Improving asthma

In a randomized controlled trial of asthma patients, results show that after 14 days those who ate a high-antioxidant diet had greater lung function than those who ate a low-antioxidant diet (2). Additionally, those who were in the low-antioxidant diet group also had higher inflammation at 14 weeks. Inflammation was measured using a c-reactive protein (CRP) biomarker. Those who were in the low-antioxidant group also were over two-times more likely to have an asthma exacerbation. 

The good news is that the difference in behavior between the high- and low-antioxidant groups was small. The high-antioxidant group had a modest five servings of vegetables and two servings of fruit daily, while the low-antioxidant group ate no more than two servings of vegetables and one serving of fruit daily. Carotenoid supplementation, instead of antioxidant foods, made no difference in inflammation. The authors concluded that an increase in carotenoids from diet has a clinically significant impact on asthma and can be seen in a very short period. 

Focusing on COPD

Several studies demonstrate that higher consumption of fiber from plants decreases the risk of COPD in smokers and ex-smokers. Bear with me, because the studies were done with men or women, not both at the same time.

In one study of men, for example, results showed that higher fiber intake was associated with significant 48 percent reductions in COPD incidence in smokers and 38 percent incidence reductions in ex-smokers (3). The high-fiber group ate at least 36.8 grams per day, compared to the low-fiber group, which ate less than 23.7 grams per day. Fiber sources were fruits, vegetables and whole grain, essentially a whole foods plant-based diet. The high-fiber group was still below the American Dietetic Association-recommended 38 grams per day. This is within our grasp.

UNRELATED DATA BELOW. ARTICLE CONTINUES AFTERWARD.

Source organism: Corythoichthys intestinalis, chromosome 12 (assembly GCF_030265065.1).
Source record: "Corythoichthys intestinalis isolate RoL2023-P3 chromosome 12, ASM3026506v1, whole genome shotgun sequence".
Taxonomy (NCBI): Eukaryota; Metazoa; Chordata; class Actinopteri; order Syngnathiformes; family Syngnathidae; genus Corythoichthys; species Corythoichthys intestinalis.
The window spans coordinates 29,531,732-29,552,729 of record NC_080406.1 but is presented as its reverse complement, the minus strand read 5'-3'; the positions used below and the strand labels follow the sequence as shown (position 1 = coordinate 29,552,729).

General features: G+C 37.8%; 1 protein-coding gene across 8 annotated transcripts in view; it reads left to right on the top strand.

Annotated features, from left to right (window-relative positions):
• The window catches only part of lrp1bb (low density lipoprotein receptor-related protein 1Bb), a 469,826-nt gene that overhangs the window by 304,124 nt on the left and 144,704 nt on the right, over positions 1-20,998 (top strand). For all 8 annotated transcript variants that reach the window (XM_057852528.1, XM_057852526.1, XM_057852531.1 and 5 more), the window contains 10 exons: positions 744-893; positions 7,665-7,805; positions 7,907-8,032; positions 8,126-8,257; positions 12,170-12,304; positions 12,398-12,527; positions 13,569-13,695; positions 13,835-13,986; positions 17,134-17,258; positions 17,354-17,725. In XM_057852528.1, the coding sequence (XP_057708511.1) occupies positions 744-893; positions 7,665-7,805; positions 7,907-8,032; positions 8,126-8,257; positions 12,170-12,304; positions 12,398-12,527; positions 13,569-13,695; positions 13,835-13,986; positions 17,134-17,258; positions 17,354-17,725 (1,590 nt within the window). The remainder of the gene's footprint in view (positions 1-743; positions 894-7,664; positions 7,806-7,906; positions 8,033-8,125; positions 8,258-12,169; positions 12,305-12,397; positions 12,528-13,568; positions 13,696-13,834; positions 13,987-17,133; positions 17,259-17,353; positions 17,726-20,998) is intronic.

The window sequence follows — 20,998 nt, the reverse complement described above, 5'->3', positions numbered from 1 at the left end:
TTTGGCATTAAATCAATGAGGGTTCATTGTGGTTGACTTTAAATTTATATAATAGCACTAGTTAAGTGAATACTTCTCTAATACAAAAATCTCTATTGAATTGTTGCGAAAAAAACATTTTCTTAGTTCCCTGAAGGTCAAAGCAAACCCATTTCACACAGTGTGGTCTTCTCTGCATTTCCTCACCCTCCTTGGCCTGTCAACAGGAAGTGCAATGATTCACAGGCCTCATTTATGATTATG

In another study, women had a highly significant 37 percent decreased risk of COPD among those who consumed at least 2.5 serving of fruit per day compared to those who consumed less than 0.8 servings per day (4).

The highlighted fruits shown to reduce COPD in both men and women included apples, bananas, and pears.

Using incentive spirometry

An incentive spirometer is a device that helps expand the lungs by inhaling through a tube and causing a ball or multiple balls to rise in a tube. This action opens the alveoli and may help you breathe better. 

Incentive spirometry has been used for patients with pneumonia, those who have chest or abdominal surgery and those with asthma or COPD, but it has also been useful for healthy participants (5). A small study showed that those who trained with an incentive spirometer for two weeks increased their vital capacity, right and left chest wall motion, and right diaphragm motion. This means it improved lung function and respiratory motion. Participants were 10 non-smoking healthy adults who were instructed to take five sets of five deep breaths twice a day, totaling 50 deep breaths per day. The brands used in the study are inexpensive and easily accessible, such as Teleflex’s Triflo II.